Idaho, by statute, has adopted a position between those two extreme views. The Idaho statutes take a compromise position setting up a scheme whereby the injured employee and/or the subrogated employer may hold a third party liable in tort for damages. I.C. § 72-223. A third party who has paid damages for an injury arising out of the employment of the injured person may hold the employer liable if the injury was concurrently "caused by the breach of any duty or obligation owed by the employer to such other person," but the employer's liability "shall be limited to the amount of compensation for which the employer is liable under" workmen's compensation.4 I.C. § 72-209(2). Our case law implementing I.C. §§ 72-209 and -223 has held that the insurer of an employer who is jointly negligent with the third party is not allowed the statutory subrogation rights or reimbursement for workmen's compensation benefits paid to the injured employee allowed by I.C. § 72-223(3). Tucker v. Union Oil Co. of Calif., 100 Idaho 590, 603 P.2d 156 (1979); Liberty Mutual Ins. Co. v. Adams, 91 Idaho 151, 417 P.2d 417 (1966). The third party may defend on the basis that the employer was negligent whether or not the employer is a party to the action. A special verdict form allows the jury to assign the appropriate percentage of liability to the employer in addition to the injured party and the third party. The third party is then allowed a reduction in damages by the percentage of liability attributed to the employer not to exceed the amount of workmen's compensation benefits paid, and the insurer's right to reimbursement by that same amount is forfeited. See Schneider v. Farmers Merchant, Inc., 106 Idaho 241, 678 P.2d 33 (1983); Pocatello Industrial Park Co. v. Steel West, Inc., 101 Idaho 783, 621 P.2d 399 (1980); Tucker v. Union Oil Co. of Calif., supra. The scheme just described balances and substantially serves the sometimes competing interests of: (1) the exclusive liability of the employer under the workmen's compensation statutes; (2) the policy against double recovery by an injured victim; (3) the policy against allowing an employer or its insurer to profit from the employer's own wrong; (4) the third party's right of contribution for the comparative negligence of others, i.e., the employer. Consistent with the law in Idaho, we hold that the trial court erred by refusing to reduce the damages by $22,031.99, the workmen's compensation benefits already received by Runcorn.

Plaintiffs argue that such a reduction will result in a double deduction for the workmen's compensation benefits received. This argument, which the trial court relied on, is based on the assumption that the Washington Department of Labor & Industries has an enforceable lien in Idaho on Runcorn's third party recovery. The status of the Washington agency in Idaho is no different than any other workmen's compensation insurer in Idaho. We have held that "when an employer's negligence, together with the negligence of a third party ..., concurrently contributed to the injury of an employee, neither the employer nor his surety may obtain reimbursement for workmen's compensation benefits from an employee who recovers damages from a third party." Tucker, 100 Idaho at 603, 603 P.2d at 169 (emphasis added). The factual question of Atlas's negligence has been fully litigated, and that determination is binding both on Atlas and its surety, the Department of Labor & Industries. See Pocatello Industrial Park Co. v. Steel West, Inc., supra. I.C. § 72-223(2), the section which authorizes the action by the employee against a negligent third party, provides that the "[a]ction may be instituted against such third party by the employee, or in the event compensation has been claimed and awarded, by the employee and the employer jointly, in the employee's name, or, if the employee refuses to participate in such action, by the employer in the employee's name." There is but one cause of action under the statute, and one right to subrogation, and if the action is brought in the employee's name the employer and its surety are bound by estoppel to the results of that trial conducted by the employee. See Pocatello Industrial Park Co. v. Steel West, Inc., 101 Idaho 783, 621 P.2d 399 (1980).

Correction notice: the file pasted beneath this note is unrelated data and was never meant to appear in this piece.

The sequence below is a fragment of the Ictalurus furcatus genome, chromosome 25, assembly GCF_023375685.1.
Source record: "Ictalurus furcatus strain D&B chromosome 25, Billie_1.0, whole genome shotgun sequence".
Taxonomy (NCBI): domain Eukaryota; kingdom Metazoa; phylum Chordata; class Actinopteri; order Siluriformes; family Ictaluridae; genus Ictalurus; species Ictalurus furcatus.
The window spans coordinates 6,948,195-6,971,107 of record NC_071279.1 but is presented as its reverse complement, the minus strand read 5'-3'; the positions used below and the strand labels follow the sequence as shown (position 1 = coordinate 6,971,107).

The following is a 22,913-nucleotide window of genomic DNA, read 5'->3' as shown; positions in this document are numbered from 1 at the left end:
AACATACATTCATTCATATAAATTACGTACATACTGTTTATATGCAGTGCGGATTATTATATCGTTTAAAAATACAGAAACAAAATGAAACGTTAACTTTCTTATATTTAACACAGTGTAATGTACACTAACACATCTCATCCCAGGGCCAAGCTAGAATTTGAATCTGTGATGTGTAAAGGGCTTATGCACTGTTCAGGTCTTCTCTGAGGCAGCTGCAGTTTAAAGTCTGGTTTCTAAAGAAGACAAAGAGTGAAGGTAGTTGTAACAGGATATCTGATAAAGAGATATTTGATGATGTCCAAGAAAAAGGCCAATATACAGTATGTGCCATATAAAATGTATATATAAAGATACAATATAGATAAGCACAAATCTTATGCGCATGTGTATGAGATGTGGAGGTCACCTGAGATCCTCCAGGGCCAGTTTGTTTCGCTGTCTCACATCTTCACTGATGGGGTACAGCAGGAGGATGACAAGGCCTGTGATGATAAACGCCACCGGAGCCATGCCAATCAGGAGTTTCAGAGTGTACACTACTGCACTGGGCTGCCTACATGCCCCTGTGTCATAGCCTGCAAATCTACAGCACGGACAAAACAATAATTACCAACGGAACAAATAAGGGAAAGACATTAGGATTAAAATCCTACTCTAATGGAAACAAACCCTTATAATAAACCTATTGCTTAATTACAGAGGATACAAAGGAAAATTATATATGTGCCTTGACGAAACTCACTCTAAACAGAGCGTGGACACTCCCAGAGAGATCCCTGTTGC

Plaintiffs argue that a reciprocity agreement entered into by the Idaho Accident Board, pursuant to authority granted in I.C. § 72-222, with the Washington Department of Labor & Industries (DOLAI) requires the application of Washington law to this case. The Washington agency filed an amicus brief with this Court arguing the same proposition. The agreement provides, in part: